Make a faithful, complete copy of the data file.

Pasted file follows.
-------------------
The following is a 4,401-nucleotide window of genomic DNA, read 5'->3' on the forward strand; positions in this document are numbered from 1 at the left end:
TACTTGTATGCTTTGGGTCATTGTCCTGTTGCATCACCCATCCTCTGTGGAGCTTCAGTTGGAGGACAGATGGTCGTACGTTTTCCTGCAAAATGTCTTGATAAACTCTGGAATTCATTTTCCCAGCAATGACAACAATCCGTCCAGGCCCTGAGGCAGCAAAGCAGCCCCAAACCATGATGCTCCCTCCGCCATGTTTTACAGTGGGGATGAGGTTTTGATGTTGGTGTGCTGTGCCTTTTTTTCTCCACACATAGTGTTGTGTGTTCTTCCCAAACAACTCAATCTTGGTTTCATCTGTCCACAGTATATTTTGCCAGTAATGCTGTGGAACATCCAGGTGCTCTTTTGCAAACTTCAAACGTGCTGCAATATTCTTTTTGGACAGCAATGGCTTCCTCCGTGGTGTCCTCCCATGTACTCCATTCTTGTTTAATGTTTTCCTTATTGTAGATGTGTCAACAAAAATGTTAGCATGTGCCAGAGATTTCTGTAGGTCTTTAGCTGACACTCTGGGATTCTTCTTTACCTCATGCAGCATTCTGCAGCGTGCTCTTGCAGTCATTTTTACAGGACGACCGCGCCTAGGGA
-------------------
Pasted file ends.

The following is a 4,401-nucleotide window of genomic DNA, read 5'->3' on the forward strand; positions in this document are numbered from 1 at the left end:
TACTTGTATGCTTTGGGTCATTGTCCTGTTGCATCACCCATCCTCTGTGGAGCTTCAGTTGGAGGACAGATGGTCGTACGTTTTCCTGCAAAATGTCTTGATAAACTCTGGAATTCATTTTCCCAGCAATGACAACAATCCGTCCAGGCCCTGAGGCAGCAAAGCAGCCCCAAACCATGATGCTCCCTCCGCCATGTTTTACAGTGGGGATGAGGTTTTGATGTTGGTGTGCTGTGCCTTTTTTTCTCCACACATAGTGTTGTGTGTTCTTCCCAAACAACTCAATCTTGGTTTCATCTGTCCACAGTATATTTTGCCAGTAATGCTGTGGAACATCCAGGTGCTCTTTTGCAAACTTCAAACGTGCTGCAATATTCTTTTTGGACAGCAATGGCTTCCTCCGTGGTGTCCTCCCATGTACTCCATTCTTGTTTAATGTTTTCCTTATTGTAGATGTGTCAACAAAAATGTTAGCATGTGCCAGAGATTTCTGTAGGTCTTTAGCTGACACTCTGGGATTCTTCTTTACCTCATGCAGCATTCTGCAGCGTGCTCTTGCAGTCATTTTTACAGGACGACCGCGCCTAGGGA